We will skip the next couple of hours of laughter and inane conversation about what lies ahead in their respective lives (it is the last day of college, after all) and go straight to the point where they reach a tiny railroad station - one of the innumerable ones that dot the Indian countryside - one or two trains per day affairs where the station master doubles up as both the signalman and the linesman *and* the booking clerk. Miraculously though, they find a tea-seller, and legs dangling over the side of the low station wall, they have spicy lemon tea of the kind this part of the country is famous for.

This is not a love story. There is no holding of hands, or kissing or hugging here. Our protagonists are going to be careful not to resort to anything that all you harsh readers might call overly sentimental. They will never be in love - although truth be told - as she sits by his side, delicately sipping tea from a glass, he does feel a pang of regret that he never got to know her better. You might call this the story of a distant-could-have-been - not necessarily a unique one, or even one that substantially stands out, for that matter, because the unrealized possibilities of our short lives always vastly outnumber those upon which we act.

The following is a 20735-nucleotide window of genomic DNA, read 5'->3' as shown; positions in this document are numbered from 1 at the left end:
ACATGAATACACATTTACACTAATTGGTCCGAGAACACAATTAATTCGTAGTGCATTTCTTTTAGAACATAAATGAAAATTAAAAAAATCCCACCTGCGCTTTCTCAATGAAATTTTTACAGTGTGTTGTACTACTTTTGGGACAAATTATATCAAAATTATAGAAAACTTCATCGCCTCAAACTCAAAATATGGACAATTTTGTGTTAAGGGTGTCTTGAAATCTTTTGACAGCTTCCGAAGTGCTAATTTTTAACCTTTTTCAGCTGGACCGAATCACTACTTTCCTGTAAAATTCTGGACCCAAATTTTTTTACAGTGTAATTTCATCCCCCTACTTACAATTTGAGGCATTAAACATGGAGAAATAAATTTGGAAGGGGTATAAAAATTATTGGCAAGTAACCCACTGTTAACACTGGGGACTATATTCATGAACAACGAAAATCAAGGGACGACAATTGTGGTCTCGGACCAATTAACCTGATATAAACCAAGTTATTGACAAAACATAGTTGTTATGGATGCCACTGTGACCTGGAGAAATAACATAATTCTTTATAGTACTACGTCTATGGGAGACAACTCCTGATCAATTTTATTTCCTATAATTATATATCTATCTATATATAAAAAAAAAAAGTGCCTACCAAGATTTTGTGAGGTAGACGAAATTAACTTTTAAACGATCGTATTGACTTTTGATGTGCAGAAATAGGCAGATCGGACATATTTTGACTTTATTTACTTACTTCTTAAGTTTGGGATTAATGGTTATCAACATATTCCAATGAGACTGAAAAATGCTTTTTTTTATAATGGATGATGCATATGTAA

The sun sets into an uninterrupted horizon of paddy fields. The station master walks out and chats with them. He doesn't think it is a good idea for them to walk back - it will be dark soon. He has a better idea - a two engine combination is on its way to the steel plants to the west to be deployed on a freight train - it could drop them off. He flags it down, and they make the journey back in the engine driver's cabin - the driver proudly showing off his knowledge of how a diesel locomotive works. She loses interest and nods off to sleep against his shoulder.